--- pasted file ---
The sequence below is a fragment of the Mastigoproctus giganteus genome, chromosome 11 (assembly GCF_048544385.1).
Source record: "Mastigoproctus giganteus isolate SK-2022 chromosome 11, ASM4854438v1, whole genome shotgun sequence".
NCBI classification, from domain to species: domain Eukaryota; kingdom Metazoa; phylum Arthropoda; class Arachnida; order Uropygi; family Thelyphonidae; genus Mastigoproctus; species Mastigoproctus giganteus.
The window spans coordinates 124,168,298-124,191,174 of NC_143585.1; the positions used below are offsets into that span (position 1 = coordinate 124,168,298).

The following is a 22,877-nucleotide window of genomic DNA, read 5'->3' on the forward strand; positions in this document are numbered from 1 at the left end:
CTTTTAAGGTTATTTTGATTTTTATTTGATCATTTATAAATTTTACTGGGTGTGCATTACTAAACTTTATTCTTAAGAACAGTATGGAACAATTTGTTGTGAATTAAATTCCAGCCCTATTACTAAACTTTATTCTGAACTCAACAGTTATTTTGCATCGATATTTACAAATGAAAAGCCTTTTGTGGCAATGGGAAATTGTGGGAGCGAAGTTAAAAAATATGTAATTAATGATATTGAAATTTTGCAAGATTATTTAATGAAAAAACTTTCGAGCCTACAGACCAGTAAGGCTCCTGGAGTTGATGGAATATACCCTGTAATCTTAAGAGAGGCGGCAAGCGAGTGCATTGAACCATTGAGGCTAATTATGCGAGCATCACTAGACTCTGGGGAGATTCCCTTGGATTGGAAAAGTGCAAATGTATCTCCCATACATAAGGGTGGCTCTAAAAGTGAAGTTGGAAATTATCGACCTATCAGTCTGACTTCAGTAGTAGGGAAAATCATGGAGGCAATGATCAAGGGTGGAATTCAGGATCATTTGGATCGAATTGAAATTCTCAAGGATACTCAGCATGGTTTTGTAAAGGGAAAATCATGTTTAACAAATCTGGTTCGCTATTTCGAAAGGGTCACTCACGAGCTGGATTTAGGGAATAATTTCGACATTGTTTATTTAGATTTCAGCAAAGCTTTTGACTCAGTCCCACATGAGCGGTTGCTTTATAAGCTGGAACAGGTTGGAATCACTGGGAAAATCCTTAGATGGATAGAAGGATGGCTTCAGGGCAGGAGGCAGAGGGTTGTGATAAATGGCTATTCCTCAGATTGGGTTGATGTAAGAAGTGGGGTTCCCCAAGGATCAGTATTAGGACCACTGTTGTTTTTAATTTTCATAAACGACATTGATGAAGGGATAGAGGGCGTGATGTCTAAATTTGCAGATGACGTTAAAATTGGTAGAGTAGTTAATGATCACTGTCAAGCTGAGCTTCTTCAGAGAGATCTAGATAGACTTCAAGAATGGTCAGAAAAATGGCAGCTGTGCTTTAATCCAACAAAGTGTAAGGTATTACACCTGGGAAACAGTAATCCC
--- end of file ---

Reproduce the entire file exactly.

The sequence below is a fragment of the Mastigoproctus giganteus genome, chromosome 11 (assembly GCF_048544385.1).
Source record: "Mastigoproctus giganteus isolate SK-2022 chromosome 11, ASM4854438v1, whole genome shotgun sequence".
NCBI classification, from domain to species: domain Eukaryota; kingdom Metazoa; phylum Arthropoda; class Arachnida; order Uropygi; family Thelyphonidae; genus Mastigoproctus; species Mastigoproctus giganteus.
The window spans coordinates 124,168,298-124,191,174 of NC_143585.1; the positions used below are offsets into that span (position 1 = coordinate 124,168,298).

The following is a 22,877-nucleotide window of genomic DNA, read 5'->3' on the forward strand; positions in this document are numbered from 1 at the left end:
CTTTTAAGGTTATTTTGATTTTTATTTGATCATTTATAAATTTTACTGGGTGTGCATTACTAAACTTTATTCTTAAGAACAGTATGGAACAATTTGTTGTGAATTAAATTCCAGCCCTATTACTAAACTTTATTCTGAACTCAACAGTTATTTTGCATCGATATTTACAAATGAAAAGCCTTTTGTGGCAATGGGAAATTGTGGGAGCGAAGTTAAAAAATATGTAATTAATGATATTGAAATTTTGCAAGATTATTTAATGAAAAAACTTTCGAGCCTACAGACCAGTAAGGCTCCTGGAGTTGATGGAATATACCCTGTAATCTTAAGAGAGGCGGCAAGCGAGTGCATTGAACCATTGAGGCTAATTATGCGAGCATCACTAGACTCTGGGGAGATTCCCTTGGATTGGAAAAGTGCAAATGTATCTCCCATACATAAGGGTGGCTCTAAAAGTGAAGTTGGAAATTATCGACCTATCAGTCTGACTTCAGTAGTAGGGAAAATCATGGAGGCAATGATCAAGGGTGGAATTCAGGATCATTTGGATCGAATTGAAATTCTCAAGGATACTCAGCATGGTTTTGTAAAGGGAAAATCATGTTTAACAAATCTGGTTCGCTATTTCGAAAGGGTCACTCACGAGCTGGATTTAGGGAATAATTTCGACATTGTTTATTTAGATTTCAGCAAAGCTTTTGACTCAGTCCCACATGAGCGGTTGCTTTATAAGCTGGAACAGGTTGGAATCACTGGGAAAATCCTTAGATGGATAGAAGGATGGCTTCAGGGCAGGAGGCAGAGGGTTGTGATAAATGGCTATTCCTCAGATTGGGTTGATGTAAGAAGTGGGGTTCCCCAAGGATCAGTATTAGGACCACTGTTGTTTTTAATTTTCATAAACGACATTGATGAAGGGATAGAGGGCGTGATGTCTAAATTTGCAGATGACGTTAAAATTGGTAGAGTAGTTAATGATCACTGTCAAGCTGAGCTTCTTCAGAGAGATCTAGATAGACTTCAAGAATGGTCAGAAAAATGGCAGCTGTGCTTTAATCCAACAAAGTGTAAGGTATTACACCTGGGAAACAGTAATCCC